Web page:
Wednesday, September 28, 2005

Religion, the Cradle of Liberty

this is the essay i told you i had to write...just thought you might like to read it...sorry if it bores you:S

“Everywhere the claim is made that America was founded on the Ten Commandments - or at least that its system of law and justice is based on that biblical code. Not even the Chief Justice of the United States seems to realize that our governmental system represents a reaction to the principles inherent in that code - in some cases a mighty rejection of that code. The First Amendment of the US Constitution, for example, is an eloquent repudiation of the First Commandment's prohibition of religious freedom.” - (Frank R. Zindler, Ohio spokesperson for American Atheists)
This is the flow of what we hear today regarding US law and Christianity. Secular groups, especially atheists are furious that Christians claim that the United States was founded on Biblical principles and laws, and formed on the shoulders of godly men. They rave about how monuments of The Ten Commandments in public places show a favoritism of Christianity over other religions. They argue that this cannot be tolerated due to how diverse religion in America has become.
The conflict of opinion could be resolved by defining the terms of the argument clearly. It is important to define spiritual and political law as well as to recognize the religious ideas of the founding fathers accurately.
The Ten Commandments were not given by God to Man as political laws. They were given as spiritual or moral laws which, if obeyed, brought blessings upon God’s people. As many people have accurately pointed out, the laws of America are not a cut-and-pasted version of The Ten Commandments. This is obviously true because American Law and The Ten Commandments are completely different forms of law. The former was made for the governing of a nation, while the latter was made to establish the conscience of a people of God.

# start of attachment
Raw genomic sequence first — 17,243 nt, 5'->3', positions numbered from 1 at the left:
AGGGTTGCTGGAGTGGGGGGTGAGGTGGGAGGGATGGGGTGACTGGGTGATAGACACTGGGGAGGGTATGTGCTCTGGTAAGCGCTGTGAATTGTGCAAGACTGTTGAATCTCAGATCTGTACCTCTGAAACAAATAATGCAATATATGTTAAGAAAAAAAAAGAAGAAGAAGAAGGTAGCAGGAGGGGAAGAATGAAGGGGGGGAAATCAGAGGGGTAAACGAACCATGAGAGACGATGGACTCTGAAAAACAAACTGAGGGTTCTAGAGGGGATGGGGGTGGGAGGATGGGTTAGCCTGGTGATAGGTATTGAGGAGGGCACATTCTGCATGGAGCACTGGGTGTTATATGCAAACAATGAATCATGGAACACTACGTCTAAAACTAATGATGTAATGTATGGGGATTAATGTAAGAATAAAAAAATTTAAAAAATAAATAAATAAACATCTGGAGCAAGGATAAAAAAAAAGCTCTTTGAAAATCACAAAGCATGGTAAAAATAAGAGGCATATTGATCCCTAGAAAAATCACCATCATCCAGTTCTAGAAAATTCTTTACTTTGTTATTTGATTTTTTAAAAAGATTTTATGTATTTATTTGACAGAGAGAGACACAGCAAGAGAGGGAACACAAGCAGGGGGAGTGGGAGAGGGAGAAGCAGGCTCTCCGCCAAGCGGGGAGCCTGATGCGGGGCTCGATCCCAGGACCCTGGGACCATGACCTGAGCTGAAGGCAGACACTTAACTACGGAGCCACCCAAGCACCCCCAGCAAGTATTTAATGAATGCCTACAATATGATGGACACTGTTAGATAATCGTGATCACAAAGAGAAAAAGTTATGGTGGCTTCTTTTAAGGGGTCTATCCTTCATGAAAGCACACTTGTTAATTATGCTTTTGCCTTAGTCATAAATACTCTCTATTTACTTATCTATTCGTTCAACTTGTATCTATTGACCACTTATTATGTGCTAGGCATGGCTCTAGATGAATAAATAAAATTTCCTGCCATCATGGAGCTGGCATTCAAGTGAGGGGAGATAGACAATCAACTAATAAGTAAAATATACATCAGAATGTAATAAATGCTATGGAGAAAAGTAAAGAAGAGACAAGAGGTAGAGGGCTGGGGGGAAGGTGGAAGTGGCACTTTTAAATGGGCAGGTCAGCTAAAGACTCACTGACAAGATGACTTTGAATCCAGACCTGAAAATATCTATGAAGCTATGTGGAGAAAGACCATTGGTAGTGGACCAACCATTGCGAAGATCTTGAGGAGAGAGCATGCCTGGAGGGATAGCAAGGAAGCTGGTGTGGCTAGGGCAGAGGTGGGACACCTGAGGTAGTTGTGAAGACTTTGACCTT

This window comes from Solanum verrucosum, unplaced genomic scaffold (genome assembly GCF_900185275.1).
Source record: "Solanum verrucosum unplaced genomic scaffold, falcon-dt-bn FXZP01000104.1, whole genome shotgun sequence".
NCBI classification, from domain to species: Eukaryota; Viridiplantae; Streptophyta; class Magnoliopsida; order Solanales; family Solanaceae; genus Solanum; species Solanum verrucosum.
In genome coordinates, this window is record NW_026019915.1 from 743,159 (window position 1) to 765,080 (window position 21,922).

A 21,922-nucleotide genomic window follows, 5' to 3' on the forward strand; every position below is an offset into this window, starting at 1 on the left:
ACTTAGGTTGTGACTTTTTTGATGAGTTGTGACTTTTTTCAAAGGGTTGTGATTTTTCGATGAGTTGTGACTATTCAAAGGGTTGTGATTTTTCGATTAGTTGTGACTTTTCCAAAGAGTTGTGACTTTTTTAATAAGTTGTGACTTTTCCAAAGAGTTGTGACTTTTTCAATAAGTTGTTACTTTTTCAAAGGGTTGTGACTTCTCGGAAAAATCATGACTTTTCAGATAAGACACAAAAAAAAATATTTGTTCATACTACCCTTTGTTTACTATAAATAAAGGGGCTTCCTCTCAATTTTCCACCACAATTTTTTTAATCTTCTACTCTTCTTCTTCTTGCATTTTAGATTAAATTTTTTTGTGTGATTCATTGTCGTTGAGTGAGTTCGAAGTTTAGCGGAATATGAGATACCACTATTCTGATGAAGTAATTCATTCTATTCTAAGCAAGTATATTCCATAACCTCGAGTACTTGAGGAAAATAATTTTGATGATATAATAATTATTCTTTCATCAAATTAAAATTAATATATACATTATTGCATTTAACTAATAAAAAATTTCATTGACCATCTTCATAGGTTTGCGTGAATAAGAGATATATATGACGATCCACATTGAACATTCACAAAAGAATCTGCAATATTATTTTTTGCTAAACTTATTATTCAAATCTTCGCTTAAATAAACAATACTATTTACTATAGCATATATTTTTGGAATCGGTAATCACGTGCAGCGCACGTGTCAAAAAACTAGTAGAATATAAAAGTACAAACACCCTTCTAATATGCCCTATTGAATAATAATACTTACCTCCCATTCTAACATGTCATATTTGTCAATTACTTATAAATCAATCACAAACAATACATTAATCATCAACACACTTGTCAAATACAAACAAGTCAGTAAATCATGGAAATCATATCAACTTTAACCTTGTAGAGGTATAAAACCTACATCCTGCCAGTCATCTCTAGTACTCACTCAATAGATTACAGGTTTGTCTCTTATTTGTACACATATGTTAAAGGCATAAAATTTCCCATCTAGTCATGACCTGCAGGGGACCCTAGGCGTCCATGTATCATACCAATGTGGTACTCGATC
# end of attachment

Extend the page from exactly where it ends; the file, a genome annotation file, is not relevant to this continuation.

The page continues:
The fact that most of the founding fathers were members of established orthodox churches does not imply that they were trying to make the laws of America Christian, as much as make the laws allow freedom of religion. The founding fathers were made up of different denominations of Christianity, which means they were not trying to enforce certain beliefs, but rather to create political freedom for each man to express his religious beliefs according to his conscience.
Alexis de Tocqueville in Democracy in America speaks of the way religious belief and civil liberty “advance together and mutually support each other…Liberty regards religion as its companion in all its battles and its triumphs, as the cradle of its infancy, and the divine source of its claims. It considers religion as the safeguard of morality, and morality as the best security of law, and the surest pledge of the duration of freedom…” As de Tocqueville observed, American Law was not formed as a replication of Biblical Law, rather it is political law in its own right that promotes social, economic, and moral freedom.
The Ten Commandments influenced the founding fathers. Many of them came seeking religious freedom; some came seeking economic freedom, and others political freedom. None of these however sought to establish the rule of religion or God over America. Liberty was the political goal of the early Americans. In America today, if we desire to be faithful to the intentions of our founding fathers, we will seek to preserve liberty. This will mean that the government will not show favoritism towards one religion. It also means that religious expression will not be hindered in the public forum.

References: Hang ‘Em All Completely – Frank R. Zindler, “Did You Know?”document, Democracy In America – Alexis de Tocqueville


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